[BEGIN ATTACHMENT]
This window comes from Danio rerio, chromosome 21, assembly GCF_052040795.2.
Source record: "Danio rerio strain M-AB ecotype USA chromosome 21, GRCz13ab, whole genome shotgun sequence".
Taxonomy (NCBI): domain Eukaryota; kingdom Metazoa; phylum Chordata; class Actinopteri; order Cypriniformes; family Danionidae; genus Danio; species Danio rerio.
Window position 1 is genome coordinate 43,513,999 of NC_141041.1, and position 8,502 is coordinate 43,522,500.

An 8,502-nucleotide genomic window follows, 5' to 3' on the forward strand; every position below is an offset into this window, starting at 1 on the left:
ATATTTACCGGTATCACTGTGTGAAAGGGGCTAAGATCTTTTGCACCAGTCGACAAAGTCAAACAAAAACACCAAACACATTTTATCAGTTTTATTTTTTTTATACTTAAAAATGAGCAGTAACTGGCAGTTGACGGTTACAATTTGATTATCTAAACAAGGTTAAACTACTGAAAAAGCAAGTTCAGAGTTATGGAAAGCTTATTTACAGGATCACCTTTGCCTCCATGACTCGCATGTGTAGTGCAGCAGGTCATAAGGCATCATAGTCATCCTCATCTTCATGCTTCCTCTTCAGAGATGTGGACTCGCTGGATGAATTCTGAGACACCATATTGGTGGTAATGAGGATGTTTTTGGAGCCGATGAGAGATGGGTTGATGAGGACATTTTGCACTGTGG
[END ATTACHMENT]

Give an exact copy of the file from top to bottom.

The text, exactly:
This window comes from Danio rerio, chromosome 21, assembly GCF_052040795.2.
Source record: "Danio rerio strain M-AB ecotype USA chromosome 21, GRCz13ab, whole genome shotgun sequence".
Taxonomy (NCBI): domain Eukaryota; kingdom Metazoa; phylum Chordata; class Actinopteri; order Cypriniformes; family Danionidae; genus Danio; species Danio rerio.
Window position 1 is genome coordinate 43,513,999 of NC_141041.1, and position 8,502 is coordinate 43,522,500.

An 8,502-nucleotide genomic window follows, 5' to 3' on the forward strand; every position below is an offset into this window, starting at 1 on the left:
ATATTTACCGGTATCACTGTGTGAAAGGGGCTAAGATCTTTTGCACCAGTCGACAAAGTCAAACAAAAACACCAAACACATTTTATCAGTTTTATTTTTTTTATACTTAAAAATGAGCAGTAACTGGCAGTTGACGGTTACAATTTGATTATCTAAACAAGGTTAAACTACTGAAAAAGCAAGTTCAGAGTTATGGAAAGCTTATTTACAGGATCACCTTTGCCTCCATGACTCGCATGTGTAGTGCAGCAGGTCATAAGGCATCATAGTCATCCTCATCTTCATGCTTCCTCTTCAGAGATGTGGACTCGCTGGATGAATTCTGAGACACCATATTGGTGGTAATGAGGATGTTTTTGGAGCCGATGAGAGATGGGTTGATGAGGACATTTTGCACTGTGG